IDEA withdraws STEM Academy proposal

Moved by the message of UTPB STEM Academy parents and students, leaders of the University of Texas Permian Basin and IDEA Public Schools have decided to withdraw the proposal for a UTPB/IDEA partnership.
The idea of the partnership between University of Texas Permian Basin and IDEA Public Schools was presented at a May 20 news conference attended by many upset parents who had heard about the proposal the weekend of May 17 through a letter.
There was a parent meeting later in the day that filled the UTPB gym.
IDEA Public Schools are a fast-growing network of tuition-free public prekindergarten through 12th grade charter schools. They plan to open campuses in Midland in 2020 and in Odessa in 2021.
At the May 20 news conference, UTPB President Sandra Woodley, Bethany Solis, executive director of IDEA Permian Basin, and education advocates Collin Sewell and Lorraine Perryman spoke in support of a partnership with the two entities.
Woodley said Monday that the university doesn’t have the ability to build a kindergarten through 12th grade school on the campus and the portable buildings that house the STEM Academy will become unsafe in the next few years.
Parents were upset about hearing of the proposal on short notice. Parents and students also said they didn’t see why the school didn’t need to be fixed when it wasn’t broken and that classes would be too large if IDEA took over. There was also concern that IDEA teachers don’t have to be certified and that they don’t stay long.
An online petition was posted Sunday by a student at The goal was 2,500 signatures and as of late morning Thursday.
“In my urgency to find a long-term solution to secure the future of this work, I presented what I believed was the best option, but did not allow enough vetting with the STEM family, and for that, I sincerely apologize,” Woodley wrote in a letter Thursday.
A letter from Bethany Solis, also dated on Thursday, said she deeply regrets the “angst that our proposal caused you and your families.”
“With this in mind, Dr. Woodley and I have discussed at length the right path forward and we both agree that the best decision is not to move forward with our proposed partnership. We hope to find many other ways to work together in our shared goal to increase access to higher education in the Permian Basin,” Solis wrote.
In her letter, Woodley said another solution to secure the future of STEM Academy must be found.
“I will assemble a task force composed of parents, teachers, staff and students work with the university and the STEM advisory board to sole the challenge that looms. We will convene the group in June to get started on our work. Please know that my intentions have always been focused on a positive outcome,” Woodley wrote.
Woodley said Thursday that the university has had to spend quite a bit of money patching up the portables the school is in. She added that she didn’t know how many years the buildings will remain viable because they weren’t meant for long-term use.
She said her goal all along was to present the best option to parents three months before the UT Board of Regents meeting, which would have had to approve the proposal. The IDEA board would have considered the proposal in June.
“… I think it was an important point that the STEM family made that they really did want the opportunity to vet all options before being presented one,” Woodley said.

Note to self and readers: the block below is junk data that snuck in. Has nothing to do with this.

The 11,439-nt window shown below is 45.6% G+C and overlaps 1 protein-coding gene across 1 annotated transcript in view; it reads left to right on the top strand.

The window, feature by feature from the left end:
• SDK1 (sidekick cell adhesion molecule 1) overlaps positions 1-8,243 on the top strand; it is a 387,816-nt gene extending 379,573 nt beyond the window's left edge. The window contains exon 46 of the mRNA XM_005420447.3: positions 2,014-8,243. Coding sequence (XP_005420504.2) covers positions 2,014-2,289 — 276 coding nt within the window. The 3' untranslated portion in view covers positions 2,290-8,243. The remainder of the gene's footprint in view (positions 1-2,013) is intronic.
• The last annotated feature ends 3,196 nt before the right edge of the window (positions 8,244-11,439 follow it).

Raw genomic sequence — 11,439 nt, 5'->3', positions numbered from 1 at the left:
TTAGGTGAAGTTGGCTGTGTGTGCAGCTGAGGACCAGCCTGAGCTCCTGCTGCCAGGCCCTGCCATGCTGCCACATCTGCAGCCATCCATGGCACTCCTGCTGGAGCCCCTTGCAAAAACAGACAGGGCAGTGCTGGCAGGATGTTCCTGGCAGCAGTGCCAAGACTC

The task force Woodley said she plans to form is an opportunity for the STEM stakeholders to understand the scope of the problem and come together to evaluate whether there are other opportunities.
“Because, and I said this many times in the conversations, the university does not have the ability to build new facilities for k-12 schools,” Woodley said.
She added that some institutions like UT Tyler have been able to do that, but she doesn’t have the debt capacity.
When she came to UTPB two years ago, Woodley said, the university had reached its debt limit — and beyond — so anything that is done will have to be funded in a different way. Tuition Revenue Bonds and Permanent University Fund money are for use by the university.
“It’s a lift. It’s going to be a lift to get it done. This is not an easy to problem to solve,” Woodley said.
She added that she was surprised at how quickly stakeholders rejected the IDEA proposal.
“… I thought was a good option, but I understand their feelings and their thoughts, so it was never my intention to force a solution that the STEM families did not want. However, the fact remains that we must find a solution and a solution will not be easy,” Woodley said.
Tasha Vasquez and Jennifer Ramsey, parents of STEM students, said they were in a celebratory mood late Thursday morning.
Vasquez said she was excited, happy and relieved.
“We’re a celebratory mood right now. We’re at the boat races. We feel like a cloud has lifted,” Vasquez said.
Ramsey said she was “blown away” by how the STEM Academy came together and that good things are going to come out of it. She added that the relationship with Woodley is something that is going to have to be rebuilt.
Having been to the parent meeting Monday night, Ramsey said it was one of the most exciting, invigorating gathers she had ever been part of and she said it felt like the stakeholders’ voices were being heard.
“I think charter movement is important out here. This just wasn’t a smart decision,” Ramsey said.
She has further questions about IDEA and wonders if something like this will happen again.